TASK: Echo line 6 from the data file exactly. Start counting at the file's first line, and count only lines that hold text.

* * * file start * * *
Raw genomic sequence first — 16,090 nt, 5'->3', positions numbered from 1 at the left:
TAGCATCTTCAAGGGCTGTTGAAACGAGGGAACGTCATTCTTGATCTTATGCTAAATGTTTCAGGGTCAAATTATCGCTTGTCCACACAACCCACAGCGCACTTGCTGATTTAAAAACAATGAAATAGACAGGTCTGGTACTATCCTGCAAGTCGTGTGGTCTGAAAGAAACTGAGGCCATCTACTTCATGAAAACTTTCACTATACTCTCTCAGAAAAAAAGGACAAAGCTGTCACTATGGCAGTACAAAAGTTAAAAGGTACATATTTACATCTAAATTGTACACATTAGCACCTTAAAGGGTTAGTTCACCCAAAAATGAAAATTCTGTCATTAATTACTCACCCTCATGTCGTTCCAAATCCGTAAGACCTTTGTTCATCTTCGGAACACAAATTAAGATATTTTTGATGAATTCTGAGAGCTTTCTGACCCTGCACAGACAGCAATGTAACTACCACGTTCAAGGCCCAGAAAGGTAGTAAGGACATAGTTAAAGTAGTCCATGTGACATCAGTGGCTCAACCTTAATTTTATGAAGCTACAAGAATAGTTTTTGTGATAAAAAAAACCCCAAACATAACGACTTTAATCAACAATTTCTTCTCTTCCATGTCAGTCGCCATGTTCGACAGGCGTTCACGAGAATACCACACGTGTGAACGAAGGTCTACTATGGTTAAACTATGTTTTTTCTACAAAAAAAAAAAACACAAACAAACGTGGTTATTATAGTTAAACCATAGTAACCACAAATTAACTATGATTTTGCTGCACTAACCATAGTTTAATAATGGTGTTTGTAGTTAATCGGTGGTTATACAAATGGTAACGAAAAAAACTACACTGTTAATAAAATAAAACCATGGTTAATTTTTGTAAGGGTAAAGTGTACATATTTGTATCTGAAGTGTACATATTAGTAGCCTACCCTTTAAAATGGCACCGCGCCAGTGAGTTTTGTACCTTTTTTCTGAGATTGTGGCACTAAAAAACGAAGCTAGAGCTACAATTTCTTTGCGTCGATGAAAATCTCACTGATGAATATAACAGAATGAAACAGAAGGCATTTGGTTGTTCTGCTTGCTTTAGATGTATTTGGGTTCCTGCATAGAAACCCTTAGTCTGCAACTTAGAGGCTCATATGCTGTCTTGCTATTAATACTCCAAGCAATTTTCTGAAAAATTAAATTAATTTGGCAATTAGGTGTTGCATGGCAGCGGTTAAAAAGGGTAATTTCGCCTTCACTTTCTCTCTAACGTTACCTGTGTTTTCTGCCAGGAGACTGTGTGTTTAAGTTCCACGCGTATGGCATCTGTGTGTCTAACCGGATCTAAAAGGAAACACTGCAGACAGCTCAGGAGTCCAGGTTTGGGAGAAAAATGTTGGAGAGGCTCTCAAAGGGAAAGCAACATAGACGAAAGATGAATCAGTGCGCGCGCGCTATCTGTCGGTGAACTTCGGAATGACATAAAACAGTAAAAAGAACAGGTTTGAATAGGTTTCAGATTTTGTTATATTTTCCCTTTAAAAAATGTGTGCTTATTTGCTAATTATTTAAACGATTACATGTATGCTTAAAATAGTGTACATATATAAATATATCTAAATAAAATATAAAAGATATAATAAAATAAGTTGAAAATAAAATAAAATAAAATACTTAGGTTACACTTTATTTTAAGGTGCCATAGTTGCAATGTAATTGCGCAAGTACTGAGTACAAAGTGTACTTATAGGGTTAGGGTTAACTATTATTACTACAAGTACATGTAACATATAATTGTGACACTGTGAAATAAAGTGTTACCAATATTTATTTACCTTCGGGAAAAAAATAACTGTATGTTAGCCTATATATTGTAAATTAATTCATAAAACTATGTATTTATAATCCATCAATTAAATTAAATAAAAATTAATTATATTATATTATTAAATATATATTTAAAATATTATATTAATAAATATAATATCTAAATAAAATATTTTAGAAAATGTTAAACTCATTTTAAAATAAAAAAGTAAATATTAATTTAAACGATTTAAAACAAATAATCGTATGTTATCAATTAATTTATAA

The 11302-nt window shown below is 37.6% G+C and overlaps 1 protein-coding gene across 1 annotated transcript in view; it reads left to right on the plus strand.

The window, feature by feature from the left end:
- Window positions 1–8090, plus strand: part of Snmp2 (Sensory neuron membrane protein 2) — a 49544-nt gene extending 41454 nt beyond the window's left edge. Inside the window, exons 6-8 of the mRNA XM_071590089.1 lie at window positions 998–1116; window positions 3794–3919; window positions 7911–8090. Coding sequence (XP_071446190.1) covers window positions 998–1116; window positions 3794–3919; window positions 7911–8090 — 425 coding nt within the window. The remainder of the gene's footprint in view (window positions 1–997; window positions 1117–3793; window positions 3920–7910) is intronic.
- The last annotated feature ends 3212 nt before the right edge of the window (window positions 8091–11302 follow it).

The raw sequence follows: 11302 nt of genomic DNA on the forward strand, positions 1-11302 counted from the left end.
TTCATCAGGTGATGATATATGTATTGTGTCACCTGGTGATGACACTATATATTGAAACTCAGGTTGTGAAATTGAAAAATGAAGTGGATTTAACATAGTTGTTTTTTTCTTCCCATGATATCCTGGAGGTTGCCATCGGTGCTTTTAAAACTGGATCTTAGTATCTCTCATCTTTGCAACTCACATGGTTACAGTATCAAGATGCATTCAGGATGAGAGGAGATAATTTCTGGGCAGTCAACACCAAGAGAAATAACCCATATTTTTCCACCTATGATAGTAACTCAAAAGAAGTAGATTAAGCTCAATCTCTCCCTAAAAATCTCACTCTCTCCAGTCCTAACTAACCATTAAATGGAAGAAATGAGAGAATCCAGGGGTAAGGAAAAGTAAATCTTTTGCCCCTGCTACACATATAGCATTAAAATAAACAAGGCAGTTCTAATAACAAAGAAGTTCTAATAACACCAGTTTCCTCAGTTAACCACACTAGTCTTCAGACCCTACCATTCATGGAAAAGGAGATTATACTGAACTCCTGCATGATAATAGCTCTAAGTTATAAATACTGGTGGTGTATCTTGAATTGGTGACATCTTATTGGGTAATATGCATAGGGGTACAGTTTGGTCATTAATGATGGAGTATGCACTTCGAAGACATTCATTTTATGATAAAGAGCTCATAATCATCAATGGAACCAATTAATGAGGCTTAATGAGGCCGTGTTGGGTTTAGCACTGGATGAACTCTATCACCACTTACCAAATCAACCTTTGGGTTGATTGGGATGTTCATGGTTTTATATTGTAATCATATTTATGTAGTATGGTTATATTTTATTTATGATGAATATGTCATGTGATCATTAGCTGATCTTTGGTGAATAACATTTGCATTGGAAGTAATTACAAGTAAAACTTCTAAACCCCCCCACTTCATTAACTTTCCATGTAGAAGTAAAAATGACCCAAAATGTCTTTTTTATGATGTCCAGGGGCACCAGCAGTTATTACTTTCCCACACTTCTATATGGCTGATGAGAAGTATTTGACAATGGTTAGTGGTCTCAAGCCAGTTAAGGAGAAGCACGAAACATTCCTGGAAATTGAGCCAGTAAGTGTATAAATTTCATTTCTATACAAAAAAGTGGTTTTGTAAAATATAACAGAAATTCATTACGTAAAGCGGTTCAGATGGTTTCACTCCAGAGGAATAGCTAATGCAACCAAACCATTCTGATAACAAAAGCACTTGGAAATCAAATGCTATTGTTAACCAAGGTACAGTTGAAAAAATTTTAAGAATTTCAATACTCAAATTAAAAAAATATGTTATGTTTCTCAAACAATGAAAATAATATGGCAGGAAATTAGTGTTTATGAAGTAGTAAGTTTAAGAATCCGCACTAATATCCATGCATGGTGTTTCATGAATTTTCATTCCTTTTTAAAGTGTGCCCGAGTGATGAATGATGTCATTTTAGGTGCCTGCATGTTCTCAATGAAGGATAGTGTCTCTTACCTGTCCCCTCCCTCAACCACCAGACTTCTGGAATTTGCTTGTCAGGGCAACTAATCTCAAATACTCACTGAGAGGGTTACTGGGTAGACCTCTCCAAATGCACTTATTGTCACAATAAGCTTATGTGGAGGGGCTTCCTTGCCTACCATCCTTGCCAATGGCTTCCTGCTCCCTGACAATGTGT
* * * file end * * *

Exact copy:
- The last annotated feature ends 3212 nt before the right edge of the window (window positions 8091–11302 follow it).